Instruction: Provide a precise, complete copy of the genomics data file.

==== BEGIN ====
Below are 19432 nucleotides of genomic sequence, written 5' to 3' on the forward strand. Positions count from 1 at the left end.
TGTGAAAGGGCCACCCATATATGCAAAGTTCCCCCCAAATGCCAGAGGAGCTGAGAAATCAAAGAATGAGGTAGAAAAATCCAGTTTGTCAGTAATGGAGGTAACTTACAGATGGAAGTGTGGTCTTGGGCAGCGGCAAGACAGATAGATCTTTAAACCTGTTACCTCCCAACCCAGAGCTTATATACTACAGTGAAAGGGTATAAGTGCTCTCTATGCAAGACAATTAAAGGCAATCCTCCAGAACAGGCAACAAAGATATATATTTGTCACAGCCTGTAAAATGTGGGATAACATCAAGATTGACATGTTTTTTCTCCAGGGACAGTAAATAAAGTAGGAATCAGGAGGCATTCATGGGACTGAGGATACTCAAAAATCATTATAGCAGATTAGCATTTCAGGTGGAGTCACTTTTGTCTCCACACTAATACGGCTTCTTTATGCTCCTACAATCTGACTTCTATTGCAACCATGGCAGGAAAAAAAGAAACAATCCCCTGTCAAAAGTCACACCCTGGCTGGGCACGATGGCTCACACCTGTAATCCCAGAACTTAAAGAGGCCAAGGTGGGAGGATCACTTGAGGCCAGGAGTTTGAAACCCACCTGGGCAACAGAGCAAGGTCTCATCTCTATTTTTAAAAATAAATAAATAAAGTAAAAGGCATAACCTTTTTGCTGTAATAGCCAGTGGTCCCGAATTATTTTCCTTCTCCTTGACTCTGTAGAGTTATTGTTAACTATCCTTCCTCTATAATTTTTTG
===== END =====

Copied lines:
Below are 19432 nucleotides of genomic sequence, written 5' to 3' on the forward strand. Positions count from 1 at the left end.
TGTGAAAGGGCCACCCATATATGCAAAGTTCCCCCCAAATGCCAGAGGAGCTGAGAAATCAAAGAATGAGGTAGAAAAATCCAGTTTGTCAGTAATGGAGGTAACTTACAGATGGAAGTGTGGTCTTGGGCAGCGGCAAGACAGATAGATCTTTAAACCTGTTACCTCCCAACCCAGAGCTTATATACTACAGTGAAAGGGTATAAGTGCTCTCTATGCAAGACAATTAAAGGCAATCCTCCAGAACAGGCAACAAAGATATATATTTGTCACAGCCTGTAAAATGTGGGATAACATCAAGATTGACATGTTTTTTCTCCAGGGACAGTAAATAAAGTAGGAATCAGGAGGCATTCATGGGACTGAGGATACTCAAAAATCATTATAGCAGATTAGCATTTCAGGTGGAGTCACTTTTGTCTCCACACTAATACGGCTTCTTTATGCTCCTACAATCTGACTTCTATTGCAACCATGGCAGGAAAAAAAGAAACAATCCCCTGTCAAAAGTCACACCCTGGCTGGGCACGATGGCTCACACCTGTAATCCCAGAACTTAAAGAGGCCAAGGTGGGAGGATCACTTGAGGCCAGGAGTTTGAAACCCACCTGGGCAACAGAGCAAGGTCTCATCTCTATTTTTAAAAATAAATAAATAAAGTAAAAGGCATAACCTTTTTGCTGTAATAGCCAGTGGTCCCGAATTATTTTCCTTCTCCTTGACTCTGTAGAGTTATTGTTAACTATCCTTCCTCTATAATTTTTTG